Delphi Daily

MEV, or miner extractable value, refers to the opportunity for a miner to increase their earnings by choosing the order of transactions in a block. Over the past year, we’ve seen an explosion in MEV thanks to large amounts of capital flowing through Ethereum. Naturally, several businesses emerged around this to capture the opportunity.

The name “miner” extractable value is a tad misleading because it’s not necessarily miners who extract this value. When an arbitrage opportunity exists on-chain, arbitrage bots compete with each other to seize this opportunity. Each arbitrageur submits an identical transaction to the Ethereum mempool.

Arbitrageurs constantly monitor the mempool to see if any competing bots have submitted the same transaction. More often than not, two or more arbitrageurs compete for the same transaction. Whichever arbitrageur is willing to pay more fees to miners to get their transaction included before the others eventually wins. This process is called a Priority Gas Auction (PGA), and it’s usually executed by purpose-built bots. PGAs are naturally expensive, and bots will shell out as much in fees as it makes sense. For example, if the arbitrage opportunity will yield $1000 in profits, the PGA bot might be willing to pay as much as $900-990 in fees.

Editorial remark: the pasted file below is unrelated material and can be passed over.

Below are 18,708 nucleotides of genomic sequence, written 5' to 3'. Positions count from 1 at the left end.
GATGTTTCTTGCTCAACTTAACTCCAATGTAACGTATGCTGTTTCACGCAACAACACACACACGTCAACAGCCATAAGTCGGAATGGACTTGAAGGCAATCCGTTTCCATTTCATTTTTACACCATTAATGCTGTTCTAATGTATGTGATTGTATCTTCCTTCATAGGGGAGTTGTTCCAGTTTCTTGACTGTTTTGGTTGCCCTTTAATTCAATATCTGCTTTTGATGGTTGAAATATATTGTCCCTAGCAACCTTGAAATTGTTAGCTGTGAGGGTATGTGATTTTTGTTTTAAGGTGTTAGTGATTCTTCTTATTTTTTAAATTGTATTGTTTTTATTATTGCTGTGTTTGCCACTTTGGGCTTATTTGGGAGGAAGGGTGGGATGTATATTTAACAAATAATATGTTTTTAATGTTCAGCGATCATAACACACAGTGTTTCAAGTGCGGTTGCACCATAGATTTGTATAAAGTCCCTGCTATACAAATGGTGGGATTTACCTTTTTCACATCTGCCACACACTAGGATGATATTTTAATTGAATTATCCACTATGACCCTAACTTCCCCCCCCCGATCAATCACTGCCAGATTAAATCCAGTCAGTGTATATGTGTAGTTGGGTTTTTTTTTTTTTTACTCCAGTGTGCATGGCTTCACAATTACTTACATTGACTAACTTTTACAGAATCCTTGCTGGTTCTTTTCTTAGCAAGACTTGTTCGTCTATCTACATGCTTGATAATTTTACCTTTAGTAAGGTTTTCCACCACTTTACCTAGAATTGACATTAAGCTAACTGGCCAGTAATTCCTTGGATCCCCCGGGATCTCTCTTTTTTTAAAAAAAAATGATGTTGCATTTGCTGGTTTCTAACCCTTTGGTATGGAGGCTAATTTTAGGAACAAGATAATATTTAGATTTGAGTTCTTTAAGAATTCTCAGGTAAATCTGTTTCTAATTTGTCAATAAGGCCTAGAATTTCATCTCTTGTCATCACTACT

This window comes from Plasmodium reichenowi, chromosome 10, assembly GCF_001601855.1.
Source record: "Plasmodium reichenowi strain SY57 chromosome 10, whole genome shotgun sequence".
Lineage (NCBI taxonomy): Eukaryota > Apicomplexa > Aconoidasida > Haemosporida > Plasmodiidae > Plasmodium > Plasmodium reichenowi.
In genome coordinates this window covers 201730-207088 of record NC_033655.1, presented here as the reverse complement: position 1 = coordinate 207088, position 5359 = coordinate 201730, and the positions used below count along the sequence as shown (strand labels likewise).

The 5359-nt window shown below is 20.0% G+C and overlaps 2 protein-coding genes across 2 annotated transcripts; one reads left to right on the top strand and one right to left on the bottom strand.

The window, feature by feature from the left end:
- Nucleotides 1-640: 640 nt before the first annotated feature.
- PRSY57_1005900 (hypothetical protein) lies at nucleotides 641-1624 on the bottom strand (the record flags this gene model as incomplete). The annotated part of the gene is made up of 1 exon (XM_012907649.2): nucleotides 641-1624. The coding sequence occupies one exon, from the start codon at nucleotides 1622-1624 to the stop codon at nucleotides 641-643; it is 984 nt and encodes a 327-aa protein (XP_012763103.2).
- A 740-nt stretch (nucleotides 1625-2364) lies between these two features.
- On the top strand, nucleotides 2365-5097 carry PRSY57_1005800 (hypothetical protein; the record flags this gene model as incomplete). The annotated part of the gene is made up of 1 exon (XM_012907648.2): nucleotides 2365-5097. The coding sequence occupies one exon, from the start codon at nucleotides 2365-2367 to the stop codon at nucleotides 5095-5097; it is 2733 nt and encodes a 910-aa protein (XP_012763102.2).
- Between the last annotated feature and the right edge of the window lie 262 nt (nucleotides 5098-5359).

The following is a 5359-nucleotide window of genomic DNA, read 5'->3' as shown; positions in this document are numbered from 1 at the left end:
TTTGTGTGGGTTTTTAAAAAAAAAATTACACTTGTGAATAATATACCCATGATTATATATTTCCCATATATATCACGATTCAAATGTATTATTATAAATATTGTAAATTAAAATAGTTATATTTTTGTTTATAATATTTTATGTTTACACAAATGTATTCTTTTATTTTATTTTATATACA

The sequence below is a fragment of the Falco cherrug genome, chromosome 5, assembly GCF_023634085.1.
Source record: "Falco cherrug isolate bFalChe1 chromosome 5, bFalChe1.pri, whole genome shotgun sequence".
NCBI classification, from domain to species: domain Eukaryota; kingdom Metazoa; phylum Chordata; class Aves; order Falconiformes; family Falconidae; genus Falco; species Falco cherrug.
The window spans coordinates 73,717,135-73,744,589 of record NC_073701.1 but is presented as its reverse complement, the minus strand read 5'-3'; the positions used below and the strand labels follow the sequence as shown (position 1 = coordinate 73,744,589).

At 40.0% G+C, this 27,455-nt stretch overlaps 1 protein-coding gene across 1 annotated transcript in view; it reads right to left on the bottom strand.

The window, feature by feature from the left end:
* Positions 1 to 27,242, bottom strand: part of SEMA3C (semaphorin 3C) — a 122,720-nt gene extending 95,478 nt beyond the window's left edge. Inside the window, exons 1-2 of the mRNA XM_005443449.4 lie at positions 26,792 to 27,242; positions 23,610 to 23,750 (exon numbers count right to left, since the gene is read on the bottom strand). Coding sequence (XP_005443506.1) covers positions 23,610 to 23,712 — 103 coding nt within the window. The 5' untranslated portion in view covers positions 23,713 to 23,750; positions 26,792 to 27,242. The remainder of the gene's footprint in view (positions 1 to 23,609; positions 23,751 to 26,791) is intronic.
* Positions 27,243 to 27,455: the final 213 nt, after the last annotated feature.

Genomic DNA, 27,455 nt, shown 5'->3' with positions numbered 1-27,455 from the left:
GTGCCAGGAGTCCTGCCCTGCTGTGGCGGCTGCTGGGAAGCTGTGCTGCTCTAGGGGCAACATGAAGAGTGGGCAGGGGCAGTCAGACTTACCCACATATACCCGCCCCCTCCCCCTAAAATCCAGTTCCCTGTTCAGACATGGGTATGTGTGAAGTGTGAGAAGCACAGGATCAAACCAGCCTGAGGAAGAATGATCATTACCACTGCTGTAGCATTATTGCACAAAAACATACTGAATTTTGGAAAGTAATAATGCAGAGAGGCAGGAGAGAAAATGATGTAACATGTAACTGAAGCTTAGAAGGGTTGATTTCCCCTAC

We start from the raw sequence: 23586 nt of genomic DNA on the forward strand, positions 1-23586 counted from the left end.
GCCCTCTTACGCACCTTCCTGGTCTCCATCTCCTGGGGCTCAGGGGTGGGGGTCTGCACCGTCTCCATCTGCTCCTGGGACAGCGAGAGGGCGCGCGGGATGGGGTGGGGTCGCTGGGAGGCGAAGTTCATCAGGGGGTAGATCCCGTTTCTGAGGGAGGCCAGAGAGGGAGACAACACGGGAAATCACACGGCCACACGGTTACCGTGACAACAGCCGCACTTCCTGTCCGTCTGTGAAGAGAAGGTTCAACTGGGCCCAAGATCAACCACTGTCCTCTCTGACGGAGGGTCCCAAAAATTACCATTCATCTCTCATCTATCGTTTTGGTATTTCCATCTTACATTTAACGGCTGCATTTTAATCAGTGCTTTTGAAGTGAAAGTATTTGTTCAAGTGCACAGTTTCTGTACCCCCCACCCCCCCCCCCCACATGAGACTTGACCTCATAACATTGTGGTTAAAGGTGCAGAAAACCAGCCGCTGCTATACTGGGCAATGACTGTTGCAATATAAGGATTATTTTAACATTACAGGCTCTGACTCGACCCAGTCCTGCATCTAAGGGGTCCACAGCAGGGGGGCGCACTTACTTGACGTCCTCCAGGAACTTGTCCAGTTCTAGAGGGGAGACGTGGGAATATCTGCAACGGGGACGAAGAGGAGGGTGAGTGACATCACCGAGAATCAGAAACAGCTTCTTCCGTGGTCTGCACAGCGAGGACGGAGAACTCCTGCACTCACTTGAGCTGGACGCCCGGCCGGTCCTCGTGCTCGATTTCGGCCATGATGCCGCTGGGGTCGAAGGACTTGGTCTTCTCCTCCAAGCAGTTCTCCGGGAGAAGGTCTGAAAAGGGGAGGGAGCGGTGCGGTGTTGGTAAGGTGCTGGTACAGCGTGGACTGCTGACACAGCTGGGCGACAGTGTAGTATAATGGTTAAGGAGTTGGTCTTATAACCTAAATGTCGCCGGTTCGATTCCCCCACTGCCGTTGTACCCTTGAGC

As yield farming erupted, billions, if not trillions, of dollars were being exchanged across Ethereum every single day. As the depth of MEV extracting opportun

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